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is someone who runs 211 miles in a row a “role model” for fat kids? or anyone??

Posted by on Apr 5, 2011 in Blog Posts | 13 comments

We first got to know Dean when he tried to break a world record on our show, running more than 211 miles on a treadmill over a 48-hour period. The entire staff was amazed and inspired by him,” said Michael Gelman, executive producer of “LIVE! with Regis and Kelly.” “This is an incredible opportunity for us, to be working with a role model like Dean Karnazes on such a positive effort: encouraging fitness, fighting against childhood obesity, and hopefully, inspiring our viewers to live healthier lives.”

Really? Really? A guy who runs hundreds of miles in a row, a guy who is at the VERY, VERY extreme of “fitness” is supposed to be a role model? Is any but the tiniest percentage of humanity actually capable of doing this? Is his life balanced, joyful, healthy? Why do we assume that it is and that he has anything to say on this topic? Won’t the vast majority of viewers say,”I could never do that” and be more demoralized than before? Why can’t someone who goes for walks every day with their dog, or challenges themselves with more humble fitness goals, or goes dancing , or gardening be a good example?
It’s more of the same with our warped sense of fitness and health in this country, the “all or nothing” effect. Do you think in France this guy would be celebrated, or ridiculed as a role model for every day people.

Just sayin’

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  1. Emily

    I’m not sure that it’s necessarily bad to hold up extreme athletes as role models – many people are inspired by seeing people at the Olympics, for instance. However, I do find that many runners are simply unable to believe that not everyone can run the way they do. I know I spent a year training 2hours a day (roughly), running several times a week. By the end of the year, I was doing super-high aerobics, swimming a couple of miles at a time – but couldn’t run more than a mile or two, at a 10-minute pace. That’s the sort of pace that runners suggest people who are out of shape _start_ at.

  2. Hel

    I have been rock climbing and mountaineering for 14 years. My ankles hurt when the weather changes, I have now an injured tendon in my shoulder. My fingers are deformed, widened after years of climbing, and always full of callus. I have sprained the other shoulder once, I had broke my skull in a fall, I had burned my thigh with a rope, etc, etc.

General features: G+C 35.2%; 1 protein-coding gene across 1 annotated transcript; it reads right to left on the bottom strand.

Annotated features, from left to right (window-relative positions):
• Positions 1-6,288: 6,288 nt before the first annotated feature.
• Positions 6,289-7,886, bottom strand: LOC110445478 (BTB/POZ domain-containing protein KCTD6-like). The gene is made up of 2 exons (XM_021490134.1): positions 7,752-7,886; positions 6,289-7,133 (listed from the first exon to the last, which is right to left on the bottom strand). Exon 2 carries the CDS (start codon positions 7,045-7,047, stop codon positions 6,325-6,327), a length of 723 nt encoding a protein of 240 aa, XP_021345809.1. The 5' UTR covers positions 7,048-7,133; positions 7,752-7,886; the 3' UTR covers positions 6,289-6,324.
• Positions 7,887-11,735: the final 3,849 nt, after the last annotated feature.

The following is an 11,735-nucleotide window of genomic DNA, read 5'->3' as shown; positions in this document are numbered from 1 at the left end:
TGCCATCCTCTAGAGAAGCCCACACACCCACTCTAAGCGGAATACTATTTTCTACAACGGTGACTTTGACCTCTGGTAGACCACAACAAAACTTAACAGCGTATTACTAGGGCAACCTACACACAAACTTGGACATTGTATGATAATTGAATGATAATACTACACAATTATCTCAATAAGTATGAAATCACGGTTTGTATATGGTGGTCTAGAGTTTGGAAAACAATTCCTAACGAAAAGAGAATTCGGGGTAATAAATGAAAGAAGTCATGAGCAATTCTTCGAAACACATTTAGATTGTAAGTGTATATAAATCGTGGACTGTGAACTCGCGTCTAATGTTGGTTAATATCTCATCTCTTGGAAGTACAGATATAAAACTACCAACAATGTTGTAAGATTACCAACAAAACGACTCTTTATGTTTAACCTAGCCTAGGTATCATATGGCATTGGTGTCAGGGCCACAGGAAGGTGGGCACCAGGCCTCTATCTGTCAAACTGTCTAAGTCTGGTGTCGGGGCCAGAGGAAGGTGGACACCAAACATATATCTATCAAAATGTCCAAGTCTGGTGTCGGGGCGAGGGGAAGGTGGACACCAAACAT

One of my friends says if you have been climbing more than 12 years and you don’t feel any pain when you get up, you are dead. And we are not elite climbers, only medium ones.
    If you don`t take sports with moderation you are going to hurt your body more than if you don’t take sports at all.

  3. sandrad

    Elite athletes are amazing, but it is SO ridiculous to hold them up as models of good health or a healthy lifestyle. Their bodies often are so injured by the need to push to the very limits of human ability that they live with pain and disability for the rest of their lives.

  4. Alexie

    Well, I can’t answer for the French, but I’ve met enough of them to think their reaction would pretty much be the same as the Germans: they’d laugh their heads off at the idea of someone indoors in a gym running like a hamster in a cage and calling it healthy. What’s healthy here is getting out and walking in nature.

    (I live in Germany.)

    • katja

      I’ve lived in Germany, and that was the best thing. My parents apartment was by some protected woods and fields. We all went for a Spaziergang after weekend meals and saw whole families out enjoying the day! What an example THAT would be!

    • KellyK

      I like that idea. Gyms are lovely for getting some movement when the weather’s lousy or if you don’t have a good place to walk, but time spent outside is way better.

    • Jess

      Yes! My thoughts exactly. My family in Germany is constantly outside biking, walking and gardening in all but the very worst weather. Every baby in our family always took naps outside in the stroller even in the dead of winter (das Kind braucht ja frische Luft!)

      I’m a runner myself, but Dean’s life sounds boring, not inspirational.

      • Jess

        And, having logged plenty of rainy day miles on treadmills in my time, I think you’d have to be insane to run 211 miles on one.

      • katja

        sounds so nice!
        I want to nap in the sun, or wrapped up in a blankie in the cold with rosy cheeks!

  5. DeeLeigh

    211 miles on a treadmill? He’d make a great role model for those seeking repetitive strain injuries.

  6. Bree

    I have a feeling if he were doing all this extreme running for another cause instead of childhood obesity, he probably wouldn’t get as much press as he is. Fat kids is the crisis du jour in America right now so anyone who jumps on the “get rid of the fat kids” bandwagon will be celebrated.

    But with the anti-bullying efforts also gaining momentum (even Prince William and Kate Middleton are supporting this too)doesn’t anybody stop to think that all this ranting and raving over little ones’ bodies will cause more harm, shame and bullying? Why won’t these anti-fat kid folks actually stop screaming about these children dropping dead any moment and actually TALK to them instead of at them? Is that so much to ask?